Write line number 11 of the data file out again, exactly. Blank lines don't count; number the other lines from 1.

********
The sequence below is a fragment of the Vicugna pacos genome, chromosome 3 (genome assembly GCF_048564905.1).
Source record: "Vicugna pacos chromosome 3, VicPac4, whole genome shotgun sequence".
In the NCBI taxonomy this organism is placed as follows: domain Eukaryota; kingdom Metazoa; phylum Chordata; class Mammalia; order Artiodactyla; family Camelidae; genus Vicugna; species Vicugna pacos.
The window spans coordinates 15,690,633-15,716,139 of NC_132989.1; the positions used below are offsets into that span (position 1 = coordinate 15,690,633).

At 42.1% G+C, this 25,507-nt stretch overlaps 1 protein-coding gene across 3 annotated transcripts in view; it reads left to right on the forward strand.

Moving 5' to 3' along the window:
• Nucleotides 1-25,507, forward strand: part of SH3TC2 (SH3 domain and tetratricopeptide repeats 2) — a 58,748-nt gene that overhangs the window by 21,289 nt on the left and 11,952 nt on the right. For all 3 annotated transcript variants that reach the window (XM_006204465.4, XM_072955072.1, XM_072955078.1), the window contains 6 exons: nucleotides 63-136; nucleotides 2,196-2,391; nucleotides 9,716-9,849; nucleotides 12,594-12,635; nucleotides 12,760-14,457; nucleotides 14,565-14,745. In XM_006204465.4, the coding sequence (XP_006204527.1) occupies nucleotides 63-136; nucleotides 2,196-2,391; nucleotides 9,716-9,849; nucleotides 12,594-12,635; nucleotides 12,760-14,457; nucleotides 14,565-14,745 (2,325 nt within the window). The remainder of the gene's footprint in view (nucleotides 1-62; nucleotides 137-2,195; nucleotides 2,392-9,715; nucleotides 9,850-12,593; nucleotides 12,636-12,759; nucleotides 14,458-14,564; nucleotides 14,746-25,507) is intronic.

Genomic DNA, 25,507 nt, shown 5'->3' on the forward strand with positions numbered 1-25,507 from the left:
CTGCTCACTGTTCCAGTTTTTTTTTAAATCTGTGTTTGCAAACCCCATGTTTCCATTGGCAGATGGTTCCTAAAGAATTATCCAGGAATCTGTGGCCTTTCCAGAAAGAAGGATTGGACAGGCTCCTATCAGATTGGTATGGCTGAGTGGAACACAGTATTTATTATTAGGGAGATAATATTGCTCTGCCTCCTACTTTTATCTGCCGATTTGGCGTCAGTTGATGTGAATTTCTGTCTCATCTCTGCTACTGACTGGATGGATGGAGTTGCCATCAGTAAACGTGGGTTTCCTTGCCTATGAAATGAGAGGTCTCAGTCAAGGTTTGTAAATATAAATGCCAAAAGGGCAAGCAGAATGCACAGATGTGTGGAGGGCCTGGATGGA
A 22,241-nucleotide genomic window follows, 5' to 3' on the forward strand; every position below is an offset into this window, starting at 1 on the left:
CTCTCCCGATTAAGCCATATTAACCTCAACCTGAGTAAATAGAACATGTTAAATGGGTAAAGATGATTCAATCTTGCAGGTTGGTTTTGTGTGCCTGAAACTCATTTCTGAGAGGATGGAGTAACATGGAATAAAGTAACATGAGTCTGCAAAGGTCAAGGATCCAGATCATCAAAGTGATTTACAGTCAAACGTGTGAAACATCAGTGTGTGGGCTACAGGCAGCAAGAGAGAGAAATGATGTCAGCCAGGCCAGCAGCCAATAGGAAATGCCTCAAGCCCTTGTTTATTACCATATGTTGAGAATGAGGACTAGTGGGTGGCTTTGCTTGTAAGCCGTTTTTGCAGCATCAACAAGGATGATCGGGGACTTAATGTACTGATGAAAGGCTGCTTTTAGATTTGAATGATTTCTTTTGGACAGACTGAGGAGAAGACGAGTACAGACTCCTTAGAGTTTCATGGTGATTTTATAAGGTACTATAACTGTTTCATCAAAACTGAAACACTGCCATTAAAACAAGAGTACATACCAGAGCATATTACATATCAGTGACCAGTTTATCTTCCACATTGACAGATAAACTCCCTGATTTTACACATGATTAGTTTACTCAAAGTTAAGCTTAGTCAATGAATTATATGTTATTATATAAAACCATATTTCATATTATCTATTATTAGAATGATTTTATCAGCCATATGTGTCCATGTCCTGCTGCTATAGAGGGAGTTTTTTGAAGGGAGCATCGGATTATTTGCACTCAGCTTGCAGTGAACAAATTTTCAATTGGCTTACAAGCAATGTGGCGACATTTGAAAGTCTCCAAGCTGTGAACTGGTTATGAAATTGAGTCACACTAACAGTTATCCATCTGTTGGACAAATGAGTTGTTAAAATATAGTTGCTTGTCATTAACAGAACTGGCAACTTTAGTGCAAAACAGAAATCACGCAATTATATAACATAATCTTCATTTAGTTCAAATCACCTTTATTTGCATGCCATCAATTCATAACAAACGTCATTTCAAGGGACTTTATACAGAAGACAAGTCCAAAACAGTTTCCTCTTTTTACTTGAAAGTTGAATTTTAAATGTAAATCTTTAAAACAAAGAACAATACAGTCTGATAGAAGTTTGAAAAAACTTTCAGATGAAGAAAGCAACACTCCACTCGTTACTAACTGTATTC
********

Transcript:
CTCTCCCGATTAAGCCATATTAACCTCAACCTGAGTAAATAGAACATGTTAAATGGGTAAAGATGATTCAATCTTGCAGGTTGGTTTTGTGTGCCTGAAACTCATTTCTGAGAGGATGGAGTAACATGGAATAAAGTAACATGAGTCTGCAAAGGTCAAGGATCCAGATCATCAAAGTGATTTACAGTCAAACGTGTGAAACATCAGTGTGTGGGCTACAGGCAGCAAGAGAGAGAAATGATGTCAGCCAGGCCAGCAGCCAATAGGAAATGCCTCAAGCCCTTGTTTATTACCATATGTTGAGAATGAGGACTAGTGGGTGGCTTTGCTTGTAAGCCGTTTTTGCAGCATCAACAAGGATGATCGGGGACTTAATGTACTGATGAAAGGCTGCTTTTAGATTTGAATGATTTCTTTTGGACAGACTGAGGAGAAGACGAGTACAGACTCCTTAGAGTTTCATGGTGATTTTATAAGGTACTATAACTGTTTCATCAAAACTGAAACACTGCCATTAAAACAAGAGTACATACCAGAGCATATTACATATCAGTGACCAGTTTATCTTCCACATTGACAGATAAACTCCCTGATTTTACACATGATTAGTTTACTCAAAGTTAAGCTTAGTCAATGAATTATATGTTATTATATAAAACCATATTTCATATTATCTATTATTAGAATGATTTTATCAGCCATATGTGTCCATGTCCTGCTGCTATAGAGGGAGTTTTTTGAAGGGAGCATCGGATTATTTGCACTCAGCTTGCAGTGAACAAATTTTCAATTGGCTTACAAGCAATGTGGCGACATTTGAAAGTCTCCAAGCTGTGAACTGGTTATGAAATTGAGTCACACTAACAGTTATCCATCTGTTGGACAAATGAGTTGTTAAAATATAGTTGCTTGTCATTAACAGAACTGGCAACTTTAGTGCAAAACAGAAATCACGCAATTATATAACATAATCTTCATTTAGTTCAAATCACCTTTATTTGCATGCCATCAATTCATAACAAACGTCATTTCAAGGGACTTTATACAGAAGACAAGTCCAAAACAGTTTCCTCTTTTTACTTGAAAGTTGAATTTTAAATGTAAATCTTTAAAACAAAGAACAATACAGTCTGATAGAAGTTTGAAAAAACTTTCAGATGAAGAAAGCAACACTCCACTCGTTACTAACTGTATTC